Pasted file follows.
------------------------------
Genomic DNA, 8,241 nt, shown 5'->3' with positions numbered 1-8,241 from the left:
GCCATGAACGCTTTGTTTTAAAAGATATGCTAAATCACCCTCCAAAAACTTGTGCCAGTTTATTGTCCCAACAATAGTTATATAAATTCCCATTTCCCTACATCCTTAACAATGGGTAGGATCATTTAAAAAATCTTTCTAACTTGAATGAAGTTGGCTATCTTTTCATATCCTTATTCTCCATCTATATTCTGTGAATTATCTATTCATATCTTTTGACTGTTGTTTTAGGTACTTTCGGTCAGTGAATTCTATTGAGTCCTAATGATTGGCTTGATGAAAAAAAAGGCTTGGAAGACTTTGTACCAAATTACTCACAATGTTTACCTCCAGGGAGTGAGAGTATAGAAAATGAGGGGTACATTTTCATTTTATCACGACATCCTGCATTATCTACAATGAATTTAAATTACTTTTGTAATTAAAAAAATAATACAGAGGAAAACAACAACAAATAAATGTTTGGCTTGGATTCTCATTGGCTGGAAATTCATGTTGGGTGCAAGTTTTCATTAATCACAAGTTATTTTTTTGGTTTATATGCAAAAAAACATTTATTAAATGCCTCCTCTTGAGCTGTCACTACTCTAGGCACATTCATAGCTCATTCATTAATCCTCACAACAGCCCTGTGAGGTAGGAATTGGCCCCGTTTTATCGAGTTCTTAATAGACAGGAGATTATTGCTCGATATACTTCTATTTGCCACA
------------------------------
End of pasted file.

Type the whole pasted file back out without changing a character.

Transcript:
Genomic DNA, 8,241 nt, shown 5'->3' with positions numbered 1-8,241 from the left:
GCCATGAACGCTTTGTTTTAAAAGATATGCTAAATCACCCTCCAAAAACTTGTGCCAGTTTATTGTCCCAACAATAGTTATATAAATTCCCATTTCCCTACATCCTTAACAATGGGTAGGATCATTTAAAAAATCTTTCTAACTTGAATGAAGTTGGCTATCTTTTCATATCCTTATTCTCCATCTATATTCTGTGAATTATCTATTCATATCTTTTGACTGTTGTTTTAGGTACTTTCGGTCAGTGAATTCTATTGAGTCCTAATGATTGGCTTGATGAAAAAAAAGGCTTGGAAGACTTTGTACCAAATTACTCACAATGTTTACCTCCAGGGAGTGAGAGTATAGAAAATGAGGGGTACATTTTCATTTTATCACGACATCCTGCATTATCTACAATGAATTTAAATTACTTTTGTAATTAAAAAAATAATACAGAGGAAAACAACAACAAATAAATGTTTGGCTTGGATTCTCATTGGCTGGAAATTCATGTTGGGTGCAAGTTTTCATTAATCACAAGTTATTTTTTTGGTTTATATGCAAAAAAACATTTATTAAATGCCTCCTCTTGAGCTGTCACTACTCTAGGCACATTCATAGCTCATTCATTAATCCTCACAACAGCCCTGTGAGGTAGGAATTGGCCCCGTTTTATCGAGTTCTTAATAGACAGGAGATTATTGCTCGATATACTTCTATTTGCCACA